This question was posed to me when we visited the Indianapolis Children’s Museum this past March. As a quick aside, if you ever have a chance to take your kids there, DO IT! Ok, now that’s out of the way, back to the post!
Here’s the setup – my 3 year old was playing with the river simulator. Over my shoulder was my D600 with a 24-70 lens and an SB700 flash. Definitely not a small set up. In my hand, however, was my S7 taking a quick pic of her having a good time. A mom stopped me, looking extremely puzzled, herself carrying a smaller DSLR. She asked why in the world I was using my camera on my phone when I had pro-level gear with me. I gave her the obvious answer – I was posting a check-in on Facebook!
It doesn’t matter what one does, but having the right tool for the job is important. What is even more essential is knowing which tool to use for which job. I live in North Texas, and it’s not uncommon for people to own a fun-to-drive vehicle and a pickup. The sports car or motorcycle definitely has its uses, but I wouldn’t want to be in/on one during a spring thunderstorm or when hauling supplies from the hardware store. Both get you from point A to B, but they go about it in very different ways.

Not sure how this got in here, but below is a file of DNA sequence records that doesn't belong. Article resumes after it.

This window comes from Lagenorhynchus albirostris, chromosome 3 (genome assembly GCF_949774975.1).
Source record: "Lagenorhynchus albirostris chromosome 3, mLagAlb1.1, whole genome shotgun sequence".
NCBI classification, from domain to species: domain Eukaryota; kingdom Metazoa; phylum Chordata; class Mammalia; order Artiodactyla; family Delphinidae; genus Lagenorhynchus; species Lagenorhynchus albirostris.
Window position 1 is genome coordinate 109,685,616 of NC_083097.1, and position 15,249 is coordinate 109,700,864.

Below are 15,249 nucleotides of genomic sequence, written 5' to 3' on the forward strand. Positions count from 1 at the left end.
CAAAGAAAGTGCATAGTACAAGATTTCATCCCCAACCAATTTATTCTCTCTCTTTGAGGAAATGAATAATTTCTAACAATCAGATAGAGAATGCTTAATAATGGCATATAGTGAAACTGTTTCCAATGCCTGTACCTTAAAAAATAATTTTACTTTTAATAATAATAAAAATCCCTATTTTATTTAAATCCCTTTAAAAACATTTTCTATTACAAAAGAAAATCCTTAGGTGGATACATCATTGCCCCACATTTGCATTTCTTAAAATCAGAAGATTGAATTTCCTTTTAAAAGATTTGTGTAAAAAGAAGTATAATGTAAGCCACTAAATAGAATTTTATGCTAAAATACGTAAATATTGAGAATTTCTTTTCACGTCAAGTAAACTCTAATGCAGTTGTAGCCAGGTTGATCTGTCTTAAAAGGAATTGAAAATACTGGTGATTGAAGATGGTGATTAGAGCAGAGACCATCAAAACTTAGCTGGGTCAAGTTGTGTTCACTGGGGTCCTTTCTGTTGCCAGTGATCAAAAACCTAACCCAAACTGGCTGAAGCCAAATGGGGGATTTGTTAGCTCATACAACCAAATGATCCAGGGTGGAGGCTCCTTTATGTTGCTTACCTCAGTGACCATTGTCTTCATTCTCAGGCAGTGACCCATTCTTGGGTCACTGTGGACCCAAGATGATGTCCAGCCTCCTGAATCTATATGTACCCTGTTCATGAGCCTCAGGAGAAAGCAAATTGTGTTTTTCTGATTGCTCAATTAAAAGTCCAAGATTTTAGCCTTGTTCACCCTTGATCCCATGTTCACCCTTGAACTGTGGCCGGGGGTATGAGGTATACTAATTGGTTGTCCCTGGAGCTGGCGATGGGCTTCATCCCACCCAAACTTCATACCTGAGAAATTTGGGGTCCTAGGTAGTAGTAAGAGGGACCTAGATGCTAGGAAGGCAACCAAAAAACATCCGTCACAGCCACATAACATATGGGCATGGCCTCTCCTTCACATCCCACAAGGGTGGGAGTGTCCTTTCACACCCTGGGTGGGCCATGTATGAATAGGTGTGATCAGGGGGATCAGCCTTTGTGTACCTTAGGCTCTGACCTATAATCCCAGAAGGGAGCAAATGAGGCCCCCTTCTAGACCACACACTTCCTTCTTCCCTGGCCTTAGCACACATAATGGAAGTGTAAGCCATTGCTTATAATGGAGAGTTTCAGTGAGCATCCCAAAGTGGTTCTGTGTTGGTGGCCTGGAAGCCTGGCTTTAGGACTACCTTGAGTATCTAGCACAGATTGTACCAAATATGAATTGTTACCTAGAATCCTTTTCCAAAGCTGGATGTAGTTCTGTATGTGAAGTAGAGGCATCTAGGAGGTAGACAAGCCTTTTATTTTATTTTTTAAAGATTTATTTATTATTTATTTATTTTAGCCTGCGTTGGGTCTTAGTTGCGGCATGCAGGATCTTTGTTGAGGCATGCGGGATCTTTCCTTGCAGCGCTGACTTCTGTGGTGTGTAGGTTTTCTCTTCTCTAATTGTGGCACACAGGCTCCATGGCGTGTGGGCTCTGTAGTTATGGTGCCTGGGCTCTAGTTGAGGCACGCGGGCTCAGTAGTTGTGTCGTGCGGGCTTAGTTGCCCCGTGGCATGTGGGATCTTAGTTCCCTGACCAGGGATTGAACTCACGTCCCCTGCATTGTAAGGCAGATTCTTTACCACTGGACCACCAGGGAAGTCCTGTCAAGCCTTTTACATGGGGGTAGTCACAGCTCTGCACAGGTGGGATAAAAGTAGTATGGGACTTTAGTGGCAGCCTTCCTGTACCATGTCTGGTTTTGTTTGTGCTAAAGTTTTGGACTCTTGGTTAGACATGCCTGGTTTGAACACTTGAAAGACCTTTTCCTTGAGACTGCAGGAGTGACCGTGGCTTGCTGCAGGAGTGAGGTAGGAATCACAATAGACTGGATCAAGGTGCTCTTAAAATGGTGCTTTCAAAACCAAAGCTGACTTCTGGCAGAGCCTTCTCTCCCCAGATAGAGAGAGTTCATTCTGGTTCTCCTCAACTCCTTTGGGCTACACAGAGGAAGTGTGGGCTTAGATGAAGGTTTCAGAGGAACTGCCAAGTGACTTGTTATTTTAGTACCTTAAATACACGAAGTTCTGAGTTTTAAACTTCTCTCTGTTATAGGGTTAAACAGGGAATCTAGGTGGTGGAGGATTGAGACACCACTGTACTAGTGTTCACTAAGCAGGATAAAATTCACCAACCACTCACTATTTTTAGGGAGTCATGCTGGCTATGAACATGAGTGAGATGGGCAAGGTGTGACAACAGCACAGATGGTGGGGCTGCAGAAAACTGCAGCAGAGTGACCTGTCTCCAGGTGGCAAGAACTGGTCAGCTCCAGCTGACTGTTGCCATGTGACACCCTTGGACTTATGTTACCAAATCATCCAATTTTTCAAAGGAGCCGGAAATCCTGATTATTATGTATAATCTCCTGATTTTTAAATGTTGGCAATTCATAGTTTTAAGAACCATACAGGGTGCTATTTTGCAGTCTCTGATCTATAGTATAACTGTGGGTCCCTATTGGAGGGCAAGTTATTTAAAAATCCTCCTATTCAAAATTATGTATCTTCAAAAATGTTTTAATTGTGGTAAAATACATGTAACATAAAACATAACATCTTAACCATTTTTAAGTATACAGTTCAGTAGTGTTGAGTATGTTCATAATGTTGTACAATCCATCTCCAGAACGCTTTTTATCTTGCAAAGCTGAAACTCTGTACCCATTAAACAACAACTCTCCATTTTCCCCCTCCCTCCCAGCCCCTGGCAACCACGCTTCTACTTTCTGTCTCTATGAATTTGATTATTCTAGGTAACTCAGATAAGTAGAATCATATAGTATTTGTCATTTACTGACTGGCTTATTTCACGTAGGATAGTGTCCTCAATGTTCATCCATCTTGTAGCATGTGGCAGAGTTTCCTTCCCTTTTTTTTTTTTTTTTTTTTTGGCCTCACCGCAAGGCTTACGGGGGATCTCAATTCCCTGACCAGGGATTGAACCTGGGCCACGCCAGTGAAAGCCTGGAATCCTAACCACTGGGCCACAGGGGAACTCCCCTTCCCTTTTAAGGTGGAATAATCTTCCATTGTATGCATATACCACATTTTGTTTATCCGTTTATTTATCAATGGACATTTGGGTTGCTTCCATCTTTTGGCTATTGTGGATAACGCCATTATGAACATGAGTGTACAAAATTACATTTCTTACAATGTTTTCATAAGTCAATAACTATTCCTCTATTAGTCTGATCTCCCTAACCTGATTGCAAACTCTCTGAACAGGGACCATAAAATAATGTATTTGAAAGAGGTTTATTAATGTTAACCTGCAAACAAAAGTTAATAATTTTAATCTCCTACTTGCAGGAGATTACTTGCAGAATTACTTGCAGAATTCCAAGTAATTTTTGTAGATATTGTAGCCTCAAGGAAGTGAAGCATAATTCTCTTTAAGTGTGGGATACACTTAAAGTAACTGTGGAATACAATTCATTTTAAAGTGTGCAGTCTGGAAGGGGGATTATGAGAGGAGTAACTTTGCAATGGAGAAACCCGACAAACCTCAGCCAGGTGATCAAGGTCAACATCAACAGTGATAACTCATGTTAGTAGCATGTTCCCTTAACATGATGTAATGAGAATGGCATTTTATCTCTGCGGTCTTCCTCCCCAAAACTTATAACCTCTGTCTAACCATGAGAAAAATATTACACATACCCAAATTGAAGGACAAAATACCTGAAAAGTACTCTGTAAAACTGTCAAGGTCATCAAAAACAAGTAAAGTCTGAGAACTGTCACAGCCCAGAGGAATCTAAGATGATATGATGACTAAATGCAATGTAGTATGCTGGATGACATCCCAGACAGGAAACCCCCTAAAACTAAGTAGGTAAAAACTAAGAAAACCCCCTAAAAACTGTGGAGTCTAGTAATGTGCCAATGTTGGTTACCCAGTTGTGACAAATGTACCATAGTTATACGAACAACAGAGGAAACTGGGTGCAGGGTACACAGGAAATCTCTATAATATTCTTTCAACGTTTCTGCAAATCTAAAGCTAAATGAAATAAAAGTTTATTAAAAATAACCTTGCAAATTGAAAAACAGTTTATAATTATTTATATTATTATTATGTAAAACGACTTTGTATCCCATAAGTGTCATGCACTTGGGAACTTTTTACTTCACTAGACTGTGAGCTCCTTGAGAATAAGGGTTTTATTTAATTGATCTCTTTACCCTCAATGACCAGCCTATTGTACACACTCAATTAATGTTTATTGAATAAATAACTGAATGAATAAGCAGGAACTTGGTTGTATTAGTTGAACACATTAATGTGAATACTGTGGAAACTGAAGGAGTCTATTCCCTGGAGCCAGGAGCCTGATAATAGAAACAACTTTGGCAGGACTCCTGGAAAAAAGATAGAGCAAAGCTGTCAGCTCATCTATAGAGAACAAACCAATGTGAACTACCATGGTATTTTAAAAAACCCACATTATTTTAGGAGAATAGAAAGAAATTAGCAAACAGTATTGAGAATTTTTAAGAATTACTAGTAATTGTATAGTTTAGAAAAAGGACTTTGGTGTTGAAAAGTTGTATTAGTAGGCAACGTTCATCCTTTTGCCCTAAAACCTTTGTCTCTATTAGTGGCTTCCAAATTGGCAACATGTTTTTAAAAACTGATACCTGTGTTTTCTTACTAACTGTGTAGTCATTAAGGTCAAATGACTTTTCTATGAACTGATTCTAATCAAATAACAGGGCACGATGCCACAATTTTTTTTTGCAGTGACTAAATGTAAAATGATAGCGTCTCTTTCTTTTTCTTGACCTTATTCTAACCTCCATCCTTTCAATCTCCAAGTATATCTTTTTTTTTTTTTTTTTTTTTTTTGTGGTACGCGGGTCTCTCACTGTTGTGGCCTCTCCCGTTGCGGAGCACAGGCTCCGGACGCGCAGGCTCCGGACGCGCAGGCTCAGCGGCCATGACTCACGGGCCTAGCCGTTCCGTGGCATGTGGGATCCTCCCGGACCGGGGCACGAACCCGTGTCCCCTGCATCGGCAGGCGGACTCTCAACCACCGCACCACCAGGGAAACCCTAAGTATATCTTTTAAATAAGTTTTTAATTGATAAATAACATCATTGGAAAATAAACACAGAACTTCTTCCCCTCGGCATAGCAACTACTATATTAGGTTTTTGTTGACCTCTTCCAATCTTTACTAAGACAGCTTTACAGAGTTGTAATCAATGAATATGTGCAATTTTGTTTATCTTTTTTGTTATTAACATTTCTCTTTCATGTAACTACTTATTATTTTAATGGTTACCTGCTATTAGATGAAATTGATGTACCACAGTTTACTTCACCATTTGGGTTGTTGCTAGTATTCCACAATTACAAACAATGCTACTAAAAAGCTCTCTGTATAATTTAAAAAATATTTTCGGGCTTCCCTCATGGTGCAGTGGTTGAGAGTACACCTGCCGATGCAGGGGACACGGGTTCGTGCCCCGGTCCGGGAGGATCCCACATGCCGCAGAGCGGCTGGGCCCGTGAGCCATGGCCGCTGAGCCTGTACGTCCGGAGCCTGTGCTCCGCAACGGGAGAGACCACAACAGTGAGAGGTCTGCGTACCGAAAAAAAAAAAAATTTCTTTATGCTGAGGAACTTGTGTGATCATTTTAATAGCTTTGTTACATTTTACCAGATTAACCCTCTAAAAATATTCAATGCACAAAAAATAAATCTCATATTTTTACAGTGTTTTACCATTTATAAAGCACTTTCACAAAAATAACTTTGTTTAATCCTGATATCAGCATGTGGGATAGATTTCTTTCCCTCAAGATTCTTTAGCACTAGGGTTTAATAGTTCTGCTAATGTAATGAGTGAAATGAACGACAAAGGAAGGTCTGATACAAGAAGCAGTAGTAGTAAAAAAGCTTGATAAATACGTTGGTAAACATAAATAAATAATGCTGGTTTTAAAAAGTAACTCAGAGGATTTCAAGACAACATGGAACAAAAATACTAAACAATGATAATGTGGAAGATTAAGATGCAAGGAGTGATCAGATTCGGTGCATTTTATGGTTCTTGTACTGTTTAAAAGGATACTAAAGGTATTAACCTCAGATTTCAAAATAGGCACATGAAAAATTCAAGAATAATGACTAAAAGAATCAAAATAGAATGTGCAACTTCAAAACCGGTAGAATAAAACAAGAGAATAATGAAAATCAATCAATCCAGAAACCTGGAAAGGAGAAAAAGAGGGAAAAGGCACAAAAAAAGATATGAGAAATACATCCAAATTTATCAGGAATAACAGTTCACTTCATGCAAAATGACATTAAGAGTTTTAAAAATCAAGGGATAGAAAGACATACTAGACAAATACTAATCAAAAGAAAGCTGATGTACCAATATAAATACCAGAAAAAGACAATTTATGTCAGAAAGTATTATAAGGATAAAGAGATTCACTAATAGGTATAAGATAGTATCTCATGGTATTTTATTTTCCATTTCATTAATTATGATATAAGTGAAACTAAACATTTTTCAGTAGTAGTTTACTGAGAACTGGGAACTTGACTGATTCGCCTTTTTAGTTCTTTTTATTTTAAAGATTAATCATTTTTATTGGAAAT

The same is true for photography equipment. Ken Rockwell writes all over his page about why an iPhone or a good point and shoot is way more practical than a fancy, interchangeable lens camera. Depending on the application, I will sometimes rely solely on my Samsung Galaxy or Olympus TG-4. Other times, including difficult light or where image quality and control really matter, I bring out the big guns. Natural light is often a great solution; however, strobes and speedlights have their place.
For me, this gets back to the fundamentals. Throw the gear out the window for a minute, and think about the purpose. What story are you trying to tell? How do you best want to tell it? Once you understand that, then grab the right tool. How do you know what the right tool is? For that, you just need to get out there and shoot!